So, if you’re a black entrepreneur and you’ve resorted to using your own cash, or you’ve decided to turn to your family and friends for funding, you’ll almost inevitably start with lower capital.
Without proper financing, it’s difficult to get the employees you need, to advertise yourself, and to purchase the equipment and materials you need to start making your art on a larger scale. Black artists, designers, and other creatives start their businesses on lower funding in part because of these socioeconomic barriers, and this has an adverse effect on how they can grow their companies.
What Can Be Done to Combat These Challenges?
The unique challenges faced by black business owners won’t be settled in a day or two. And, although finances play a significant role in business, simply increasing the funds allocated for black businesses isn’t going to solve the entire problem either.
A more holistic approach is needed. And to get there, it’s essential that we understand all the factors that contribute to successful entrepreneurship. A study released by the Congressional Black Caucus Foundation [PDF download], conducted by the Center for Policy Analysis and Research, looked at the state of black entrepreneurship in America. This study highlighted three factors that have a significant impact on the success of a business – human, financial, and social capital.
Human capital refers to the people-associated characteristics that help us scale our businesses, such as education and experience. Financial capital speaks to the money and resources we need to start and keep our companies operational. Social capital refers to the relationships and networks that play a significant role in our business’s growth.
All these need to be addressed for the terrain to be leveled for black entrepreneurs. This could mean an increase in internships and apprentices for people of color to equip them with the necessary knowledge and skills required to run successful businesses. There’s also a need to diversify the venture capitalist space so that black entrepreneurs can start building meaningful connections with people who can help fund them.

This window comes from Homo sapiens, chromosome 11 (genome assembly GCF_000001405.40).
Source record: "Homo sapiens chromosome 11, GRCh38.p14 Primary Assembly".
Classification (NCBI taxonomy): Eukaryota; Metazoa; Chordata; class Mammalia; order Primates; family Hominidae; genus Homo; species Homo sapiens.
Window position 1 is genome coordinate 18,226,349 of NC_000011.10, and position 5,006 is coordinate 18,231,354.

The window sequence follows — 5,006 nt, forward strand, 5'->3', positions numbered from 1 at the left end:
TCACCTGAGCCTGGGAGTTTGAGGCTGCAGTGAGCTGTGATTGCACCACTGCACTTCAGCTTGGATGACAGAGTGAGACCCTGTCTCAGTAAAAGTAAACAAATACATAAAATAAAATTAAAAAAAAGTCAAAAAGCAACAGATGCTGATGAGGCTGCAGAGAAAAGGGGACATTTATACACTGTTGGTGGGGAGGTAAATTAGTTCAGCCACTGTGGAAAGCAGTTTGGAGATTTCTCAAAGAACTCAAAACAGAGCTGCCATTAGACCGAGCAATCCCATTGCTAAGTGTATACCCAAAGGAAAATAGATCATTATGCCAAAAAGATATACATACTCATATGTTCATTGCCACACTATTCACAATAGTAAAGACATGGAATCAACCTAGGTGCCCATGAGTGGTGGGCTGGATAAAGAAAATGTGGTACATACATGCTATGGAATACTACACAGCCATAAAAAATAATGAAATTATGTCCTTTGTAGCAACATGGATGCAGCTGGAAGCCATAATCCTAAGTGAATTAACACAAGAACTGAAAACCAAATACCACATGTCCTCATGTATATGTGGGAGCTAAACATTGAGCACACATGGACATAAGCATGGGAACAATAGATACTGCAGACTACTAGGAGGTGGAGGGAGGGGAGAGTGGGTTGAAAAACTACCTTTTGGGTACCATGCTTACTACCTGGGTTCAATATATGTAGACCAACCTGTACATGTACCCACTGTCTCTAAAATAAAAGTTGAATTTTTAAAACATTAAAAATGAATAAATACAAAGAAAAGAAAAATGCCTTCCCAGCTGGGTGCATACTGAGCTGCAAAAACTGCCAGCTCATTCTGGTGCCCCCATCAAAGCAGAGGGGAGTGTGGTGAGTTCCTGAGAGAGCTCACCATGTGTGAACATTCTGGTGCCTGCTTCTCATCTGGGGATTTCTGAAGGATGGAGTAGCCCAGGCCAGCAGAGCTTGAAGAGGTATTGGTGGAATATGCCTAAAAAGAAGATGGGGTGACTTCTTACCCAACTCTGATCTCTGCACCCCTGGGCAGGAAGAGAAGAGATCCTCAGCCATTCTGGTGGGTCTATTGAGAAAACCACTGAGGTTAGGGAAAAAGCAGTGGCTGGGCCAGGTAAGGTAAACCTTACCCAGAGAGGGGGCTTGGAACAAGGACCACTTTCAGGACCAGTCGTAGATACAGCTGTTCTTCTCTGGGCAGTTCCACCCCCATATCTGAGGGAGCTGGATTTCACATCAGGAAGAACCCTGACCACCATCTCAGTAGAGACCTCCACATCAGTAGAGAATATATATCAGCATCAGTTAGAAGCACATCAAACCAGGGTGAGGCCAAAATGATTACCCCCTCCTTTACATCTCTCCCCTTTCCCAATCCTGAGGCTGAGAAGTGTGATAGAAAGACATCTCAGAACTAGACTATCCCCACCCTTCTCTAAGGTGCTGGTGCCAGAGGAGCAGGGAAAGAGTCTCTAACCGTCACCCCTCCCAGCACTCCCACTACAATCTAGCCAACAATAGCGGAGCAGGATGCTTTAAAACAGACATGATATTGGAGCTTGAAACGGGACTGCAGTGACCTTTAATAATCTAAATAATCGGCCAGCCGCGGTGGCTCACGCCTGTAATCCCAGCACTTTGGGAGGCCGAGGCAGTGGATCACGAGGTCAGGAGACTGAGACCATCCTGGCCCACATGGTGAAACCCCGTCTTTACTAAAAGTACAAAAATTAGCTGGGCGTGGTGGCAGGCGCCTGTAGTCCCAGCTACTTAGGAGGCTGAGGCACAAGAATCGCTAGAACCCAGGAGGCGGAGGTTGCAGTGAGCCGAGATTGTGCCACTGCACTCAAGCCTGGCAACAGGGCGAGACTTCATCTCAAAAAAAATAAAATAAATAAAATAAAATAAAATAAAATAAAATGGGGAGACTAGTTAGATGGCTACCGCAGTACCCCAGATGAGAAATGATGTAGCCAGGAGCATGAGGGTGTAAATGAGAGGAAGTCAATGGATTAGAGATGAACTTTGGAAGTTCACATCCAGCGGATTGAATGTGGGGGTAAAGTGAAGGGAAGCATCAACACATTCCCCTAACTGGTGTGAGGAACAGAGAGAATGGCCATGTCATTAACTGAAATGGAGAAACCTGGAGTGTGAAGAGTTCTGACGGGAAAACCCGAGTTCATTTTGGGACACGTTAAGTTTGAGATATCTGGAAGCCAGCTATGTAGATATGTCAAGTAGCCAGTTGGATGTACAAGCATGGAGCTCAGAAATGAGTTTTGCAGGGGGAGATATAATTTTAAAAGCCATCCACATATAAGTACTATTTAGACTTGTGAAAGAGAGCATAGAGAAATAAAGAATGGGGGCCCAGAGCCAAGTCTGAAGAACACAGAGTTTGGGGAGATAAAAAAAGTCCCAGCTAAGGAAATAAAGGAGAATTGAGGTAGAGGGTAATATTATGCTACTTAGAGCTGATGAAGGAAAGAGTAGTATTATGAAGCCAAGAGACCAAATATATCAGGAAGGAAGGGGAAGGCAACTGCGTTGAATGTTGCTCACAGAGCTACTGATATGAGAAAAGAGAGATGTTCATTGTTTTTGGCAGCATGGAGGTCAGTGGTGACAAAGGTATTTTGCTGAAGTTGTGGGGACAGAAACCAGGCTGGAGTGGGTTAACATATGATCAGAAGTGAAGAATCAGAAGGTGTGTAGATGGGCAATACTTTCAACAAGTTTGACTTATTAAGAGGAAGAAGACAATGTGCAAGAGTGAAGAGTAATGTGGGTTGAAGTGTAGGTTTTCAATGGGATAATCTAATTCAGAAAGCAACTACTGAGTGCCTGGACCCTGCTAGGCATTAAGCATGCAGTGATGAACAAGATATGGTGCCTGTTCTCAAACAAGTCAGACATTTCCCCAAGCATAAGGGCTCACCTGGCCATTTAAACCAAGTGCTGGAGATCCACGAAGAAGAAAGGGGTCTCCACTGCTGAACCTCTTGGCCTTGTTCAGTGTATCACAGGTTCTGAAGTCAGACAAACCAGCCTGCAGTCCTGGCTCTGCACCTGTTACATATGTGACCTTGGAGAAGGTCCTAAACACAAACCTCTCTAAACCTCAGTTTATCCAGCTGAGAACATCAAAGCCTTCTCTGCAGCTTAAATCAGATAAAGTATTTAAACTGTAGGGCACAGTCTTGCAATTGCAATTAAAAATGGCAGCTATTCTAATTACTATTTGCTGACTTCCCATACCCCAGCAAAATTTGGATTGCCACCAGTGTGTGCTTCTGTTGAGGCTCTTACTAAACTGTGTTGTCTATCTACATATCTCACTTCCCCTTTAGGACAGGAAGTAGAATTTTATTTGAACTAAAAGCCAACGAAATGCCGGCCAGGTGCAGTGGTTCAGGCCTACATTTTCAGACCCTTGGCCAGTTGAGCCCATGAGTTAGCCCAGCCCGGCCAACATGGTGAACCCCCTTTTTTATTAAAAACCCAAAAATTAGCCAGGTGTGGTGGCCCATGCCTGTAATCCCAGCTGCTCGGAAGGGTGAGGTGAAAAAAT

On a more immediate level, if you’re a black maker wanting to turn your art into a full-time gig, you can look for funding opportunities that specifically focus on minority businesses. Reaching out to your local chamber of commerce can also help to guide you as a new entrepreneur or small business owner.
The Spirit of Black Entrepreneurship Persists
Despite these challenges, we’ve seen a significant increase in the number of black entrepreneurs over the past few years, in particular, black female entrepreneurs [PDF download]. Black women have become so invested in starting their own businesses that they’ve surpassed the number of black male entrepreneurs, making them the only ethnic group that has more female business owners than their male counterparts.
The enthusiasm and drive for building your own business within the black community, regardless of the above-mentioned socioeconomic barriers, makes you wonder what would happen if it was met with the same enthusiasm and support from outside the black community.
What would happen if African-American entrepreneurs had access to a comparable amount of funding, resources, and mentorship as other races? Hopefully, as we continue these conversations and address the challenges head-on, we’ll have an answer to this. And maybe, when black entrepreneurs finally get to access the materials they need for their businesses, they too will start creating their own masterpieces.